Elderflower cordial perks up a drink by adding a little sweetness and a light floral touch. For less than a dollar, you can make a delicious elderflower mixer that tastes a bit like a lemon bar mixed with a light, floral tea.
If you like, use oranges or grapefruit instead of lemons, or substitute honey or agave nectar for the sugar. This mixture is concentrated and non-alcoholic, but you can combine it with vodka or pear eau de vie for an impromptu liqueur.
Note: Dried elderflowers can be found in many Latin grocery stores. Some homebrew and winemaking shops carry them as well. If you have access to fresh elderflower blossoms, do not dry them, as they will produce a more fragrant and delicate cordial when used fresh. You will, however, have to use at least twice as much by volume. Be sure to pick them when they smell fresh rather than when they start to yellow on the plant.
Citric acid powder, also known as sour salt, is easy to find at many markets, but you can order it online from Amazon, too. It not only boosts the acidity of the cordial, but it also acts as a preservative. Meyer lemons can be found in high end grocery stores during the winter citrus season. If not available, half a regular lemon and half an orange can be used in the place of one Meyer lemon.
About the Author: Marcia Simmons is the author of DIY Cocktails: A Simple Guide to Creating Your Own Signature Drinks. She also shares cocktail recipes and tips on the DIY Cocktails blog and on Twitter @DIYCocktails.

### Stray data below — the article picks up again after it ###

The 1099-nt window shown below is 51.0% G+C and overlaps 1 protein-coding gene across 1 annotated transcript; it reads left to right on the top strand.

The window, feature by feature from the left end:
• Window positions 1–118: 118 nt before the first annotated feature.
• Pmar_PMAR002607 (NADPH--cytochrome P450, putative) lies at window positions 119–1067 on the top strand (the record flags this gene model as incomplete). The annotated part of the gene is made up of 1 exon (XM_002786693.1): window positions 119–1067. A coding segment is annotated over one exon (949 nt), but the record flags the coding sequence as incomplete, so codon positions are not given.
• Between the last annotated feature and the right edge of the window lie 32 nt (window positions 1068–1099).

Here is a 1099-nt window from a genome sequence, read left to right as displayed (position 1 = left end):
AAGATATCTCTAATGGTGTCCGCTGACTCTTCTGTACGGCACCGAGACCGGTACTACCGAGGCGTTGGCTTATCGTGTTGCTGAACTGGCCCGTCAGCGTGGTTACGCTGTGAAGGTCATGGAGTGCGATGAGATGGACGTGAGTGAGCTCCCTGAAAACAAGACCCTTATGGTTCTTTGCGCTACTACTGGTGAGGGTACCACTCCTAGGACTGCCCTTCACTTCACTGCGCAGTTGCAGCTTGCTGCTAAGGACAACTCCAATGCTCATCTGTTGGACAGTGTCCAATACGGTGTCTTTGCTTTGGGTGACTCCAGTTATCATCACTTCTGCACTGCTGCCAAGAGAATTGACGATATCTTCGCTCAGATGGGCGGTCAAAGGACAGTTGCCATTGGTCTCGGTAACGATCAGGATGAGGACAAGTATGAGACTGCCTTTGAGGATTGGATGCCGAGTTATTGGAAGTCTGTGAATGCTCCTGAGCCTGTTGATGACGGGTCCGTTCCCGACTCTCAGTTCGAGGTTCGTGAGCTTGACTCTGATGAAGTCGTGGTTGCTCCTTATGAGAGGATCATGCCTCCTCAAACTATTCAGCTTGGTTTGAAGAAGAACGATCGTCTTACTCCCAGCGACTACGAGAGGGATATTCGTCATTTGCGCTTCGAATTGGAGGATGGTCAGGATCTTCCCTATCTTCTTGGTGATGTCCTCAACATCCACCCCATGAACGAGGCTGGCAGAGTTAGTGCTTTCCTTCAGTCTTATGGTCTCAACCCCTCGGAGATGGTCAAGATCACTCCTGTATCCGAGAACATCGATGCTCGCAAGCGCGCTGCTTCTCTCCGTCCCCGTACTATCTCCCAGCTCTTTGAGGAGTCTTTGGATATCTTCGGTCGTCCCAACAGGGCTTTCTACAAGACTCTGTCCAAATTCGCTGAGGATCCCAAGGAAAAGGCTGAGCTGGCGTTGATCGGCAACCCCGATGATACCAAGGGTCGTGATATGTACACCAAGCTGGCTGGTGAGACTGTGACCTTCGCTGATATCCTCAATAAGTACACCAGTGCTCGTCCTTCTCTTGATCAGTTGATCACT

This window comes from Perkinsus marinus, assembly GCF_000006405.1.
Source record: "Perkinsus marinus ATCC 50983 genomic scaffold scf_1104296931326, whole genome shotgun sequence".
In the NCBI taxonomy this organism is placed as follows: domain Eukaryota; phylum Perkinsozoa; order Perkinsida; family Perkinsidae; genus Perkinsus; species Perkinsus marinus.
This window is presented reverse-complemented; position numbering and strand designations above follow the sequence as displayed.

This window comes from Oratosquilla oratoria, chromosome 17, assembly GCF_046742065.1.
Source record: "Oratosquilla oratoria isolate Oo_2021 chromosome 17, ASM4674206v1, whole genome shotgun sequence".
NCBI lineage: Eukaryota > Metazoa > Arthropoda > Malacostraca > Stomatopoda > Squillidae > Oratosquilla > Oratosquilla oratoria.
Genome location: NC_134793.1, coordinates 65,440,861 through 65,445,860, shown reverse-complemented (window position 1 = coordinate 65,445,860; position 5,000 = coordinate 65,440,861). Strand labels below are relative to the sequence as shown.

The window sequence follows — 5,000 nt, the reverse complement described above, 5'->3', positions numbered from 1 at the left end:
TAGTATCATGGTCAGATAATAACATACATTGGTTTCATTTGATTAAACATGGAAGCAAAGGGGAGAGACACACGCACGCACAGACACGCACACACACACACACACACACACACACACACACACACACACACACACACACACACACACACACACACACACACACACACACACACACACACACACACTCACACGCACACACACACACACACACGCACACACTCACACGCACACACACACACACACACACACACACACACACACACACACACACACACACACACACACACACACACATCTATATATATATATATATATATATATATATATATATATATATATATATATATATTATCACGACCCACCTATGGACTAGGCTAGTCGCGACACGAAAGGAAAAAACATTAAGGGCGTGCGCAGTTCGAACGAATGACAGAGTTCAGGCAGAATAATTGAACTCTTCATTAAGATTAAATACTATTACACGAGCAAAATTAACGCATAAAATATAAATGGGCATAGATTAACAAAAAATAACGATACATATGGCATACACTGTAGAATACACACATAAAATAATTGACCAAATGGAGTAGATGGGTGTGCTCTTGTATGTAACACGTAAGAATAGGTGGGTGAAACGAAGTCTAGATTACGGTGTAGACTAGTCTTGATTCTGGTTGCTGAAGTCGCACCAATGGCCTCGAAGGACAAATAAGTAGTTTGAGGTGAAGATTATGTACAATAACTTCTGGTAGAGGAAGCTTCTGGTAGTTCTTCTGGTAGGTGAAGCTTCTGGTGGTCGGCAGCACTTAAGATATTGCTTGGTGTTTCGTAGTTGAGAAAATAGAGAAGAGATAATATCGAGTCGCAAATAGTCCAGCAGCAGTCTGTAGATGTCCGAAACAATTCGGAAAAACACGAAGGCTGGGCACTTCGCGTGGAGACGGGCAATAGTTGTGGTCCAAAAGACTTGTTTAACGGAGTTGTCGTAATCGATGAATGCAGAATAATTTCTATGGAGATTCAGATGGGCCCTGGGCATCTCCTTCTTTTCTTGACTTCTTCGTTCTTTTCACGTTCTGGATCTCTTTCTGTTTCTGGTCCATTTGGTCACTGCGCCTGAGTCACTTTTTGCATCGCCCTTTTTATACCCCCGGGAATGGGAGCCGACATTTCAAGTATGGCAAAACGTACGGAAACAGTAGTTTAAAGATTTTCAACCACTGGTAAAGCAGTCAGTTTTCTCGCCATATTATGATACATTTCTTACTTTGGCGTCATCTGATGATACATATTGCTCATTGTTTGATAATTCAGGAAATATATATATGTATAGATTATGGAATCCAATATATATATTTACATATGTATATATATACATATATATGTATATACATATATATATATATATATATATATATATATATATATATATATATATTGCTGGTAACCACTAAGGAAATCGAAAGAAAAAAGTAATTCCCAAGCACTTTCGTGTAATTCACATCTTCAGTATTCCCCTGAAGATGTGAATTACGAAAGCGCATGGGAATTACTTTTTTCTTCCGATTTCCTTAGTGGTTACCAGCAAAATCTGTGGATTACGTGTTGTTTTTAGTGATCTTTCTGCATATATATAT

- Yield:makes about 2 cups
- Active time: 15 minutes
- Total time:About 24 hours
- 2 cups water
- 2 cups sugar
- 1/4 cup dried elderflowers (see note)
- 1 Meyer lemon (see note)
- 1 1/2 teaspoons citric acid powder (see note)
Bring the water and sugar to a boil over medium heat until the sugar dissolves, 5 to 7 minutes. Remove from heat and let this simple syrup cool.
Wash and slice Meyer lemon and place in a sealable glass jar along with the elderflower and citric acid powder. Pour in cooled simple syrup, seal, and shake. Store in the refrigerator for a minimum of 24 hours (and up to 72 hours, if stronger flavor is desired).
Strain your cordial through cheesecloth into your desired container, pressing down to extract all the liquid. Store in a sealed glass container in the refrigerator for up to three months. (If you omit citric acid, store for no more than 3 weeks or until cordial appears cloudy. If you use vodka as a preservative in place of the citric acid, store for no more than six weeks or until cordial appears cloudy.)